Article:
Advantages in knowledge sharing for online marketing growth in the startup culture

You don’t have to be in business circles long to hear people talk about the importance of knowledge sharing and giving away IP. It’s all too easy to nod along with this advice, hit ‘like’ or ‘share’, and leave it there. After all, no matter how good it sounds, giving away knowledge that was earned through years of hard work, trial and error, can go completely against what feels right. This is especially true for startups on a budget, when every action needs to count. Spending time and money on non monetised content can seem counter-intuitive.

Sharing knowledge isn’t just about altruism (although there is often an element of that), it’s also a strategic decision that is great for your business. Although it can be scary, there are tonnes of great benefits that come from being generous with your knowledge. Here are five of them.

 

1. Build connections

Knowledge sharing builds connections. Best of all, it allows you to build these connections on multiple levels: with potential clients, with fellow creators and businesses, and with broader audiences. Putting out work and sharing knowledge within your field attracts people who are interested in similar things, and draws them into conversation. They might just be following along because you have good information to share, but that doesn’t mean they won’t convert somewhere along the line, either as customers or for collaboration. By sharing your knowledge, you’re speaking their language and getting yourself on their radar.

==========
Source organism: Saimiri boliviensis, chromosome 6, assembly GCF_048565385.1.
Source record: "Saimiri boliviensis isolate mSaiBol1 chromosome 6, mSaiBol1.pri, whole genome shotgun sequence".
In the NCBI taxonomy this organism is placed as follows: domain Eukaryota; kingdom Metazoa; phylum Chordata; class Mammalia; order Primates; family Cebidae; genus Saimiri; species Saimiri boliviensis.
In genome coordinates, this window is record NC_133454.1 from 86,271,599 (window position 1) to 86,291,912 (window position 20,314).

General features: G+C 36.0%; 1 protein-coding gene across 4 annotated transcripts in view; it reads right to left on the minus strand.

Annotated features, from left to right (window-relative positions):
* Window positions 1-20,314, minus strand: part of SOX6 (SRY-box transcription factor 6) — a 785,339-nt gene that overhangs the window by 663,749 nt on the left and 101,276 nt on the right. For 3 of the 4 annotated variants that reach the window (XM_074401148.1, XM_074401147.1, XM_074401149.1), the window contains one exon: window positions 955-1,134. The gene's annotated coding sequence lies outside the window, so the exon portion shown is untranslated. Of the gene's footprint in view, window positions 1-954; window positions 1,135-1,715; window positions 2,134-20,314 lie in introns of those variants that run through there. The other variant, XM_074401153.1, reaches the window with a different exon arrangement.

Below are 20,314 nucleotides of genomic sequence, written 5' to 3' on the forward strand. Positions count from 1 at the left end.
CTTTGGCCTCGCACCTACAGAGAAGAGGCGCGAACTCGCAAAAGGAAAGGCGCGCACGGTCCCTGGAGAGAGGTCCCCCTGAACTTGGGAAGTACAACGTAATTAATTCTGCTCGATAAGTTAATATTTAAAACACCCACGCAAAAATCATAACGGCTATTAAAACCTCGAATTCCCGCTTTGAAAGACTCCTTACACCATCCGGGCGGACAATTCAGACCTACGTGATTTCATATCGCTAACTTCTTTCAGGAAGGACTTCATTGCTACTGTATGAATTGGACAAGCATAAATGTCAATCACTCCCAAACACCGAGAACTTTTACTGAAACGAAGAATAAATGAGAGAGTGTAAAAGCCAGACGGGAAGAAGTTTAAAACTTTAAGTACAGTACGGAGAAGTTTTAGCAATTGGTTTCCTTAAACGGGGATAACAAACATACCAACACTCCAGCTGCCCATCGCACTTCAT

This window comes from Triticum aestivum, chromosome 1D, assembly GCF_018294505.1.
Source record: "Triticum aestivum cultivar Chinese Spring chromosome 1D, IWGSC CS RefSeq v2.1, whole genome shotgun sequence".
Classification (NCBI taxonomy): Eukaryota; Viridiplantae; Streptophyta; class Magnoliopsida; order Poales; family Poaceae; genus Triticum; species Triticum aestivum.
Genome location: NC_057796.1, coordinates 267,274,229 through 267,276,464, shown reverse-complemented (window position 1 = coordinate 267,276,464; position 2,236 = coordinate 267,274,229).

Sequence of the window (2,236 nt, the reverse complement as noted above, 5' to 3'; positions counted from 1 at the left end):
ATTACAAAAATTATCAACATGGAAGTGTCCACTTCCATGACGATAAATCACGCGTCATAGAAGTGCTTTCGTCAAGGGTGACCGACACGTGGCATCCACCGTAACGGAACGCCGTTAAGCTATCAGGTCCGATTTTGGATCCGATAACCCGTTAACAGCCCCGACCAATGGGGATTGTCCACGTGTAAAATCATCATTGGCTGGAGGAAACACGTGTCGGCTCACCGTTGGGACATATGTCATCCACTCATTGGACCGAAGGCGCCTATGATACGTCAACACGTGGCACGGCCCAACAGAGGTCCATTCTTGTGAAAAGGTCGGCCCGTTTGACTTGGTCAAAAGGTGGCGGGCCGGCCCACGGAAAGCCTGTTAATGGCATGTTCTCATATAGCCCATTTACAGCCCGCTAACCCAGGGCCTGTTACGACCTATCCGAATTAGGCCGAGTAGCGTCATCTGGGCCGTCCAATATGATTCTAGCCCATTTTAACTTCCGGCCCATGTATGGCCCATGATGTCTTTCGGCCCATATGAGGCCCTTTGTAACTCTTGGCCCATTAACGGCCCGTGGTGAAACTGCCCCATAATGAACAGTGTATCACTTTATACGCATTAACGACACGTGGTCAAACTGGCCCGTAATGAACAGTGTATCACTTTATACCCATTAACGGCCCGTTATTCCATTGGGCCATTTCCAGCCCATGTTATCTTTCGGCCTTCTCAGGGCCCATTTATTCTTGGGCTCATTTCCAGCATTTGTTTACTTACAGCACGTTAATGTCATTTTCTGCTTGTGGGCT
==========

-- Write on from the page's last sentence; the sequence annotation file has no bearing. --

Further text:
2. Demonstrate authority

Putting your knowledge out into the world sets you up as an authority in your field, and demonstrates credibility. People learn that you know what’s going on, and they will begin looking to you to help solve their problems and answer their questions. Inbound marketing is especially valuable for startups, who are trying to have a big impact on a small budget. Instead of spending money chasing customers, spend it creating the content they need and building up your own authority, and have them come to you.

As well as being cost-effective, a proven track record of industry knowledge gives you a huge competitive advantage. People want expertise: they’ll pay for it and they’ll wait for it if they have to. Offering expertise gives your business longevity over those simply offering products because your knowledge is a unique selling point that will keep people coming back to you. If the product you offer is no longer meeting their needs, you have set them up to trust any change of course.

 

3. Receive feedback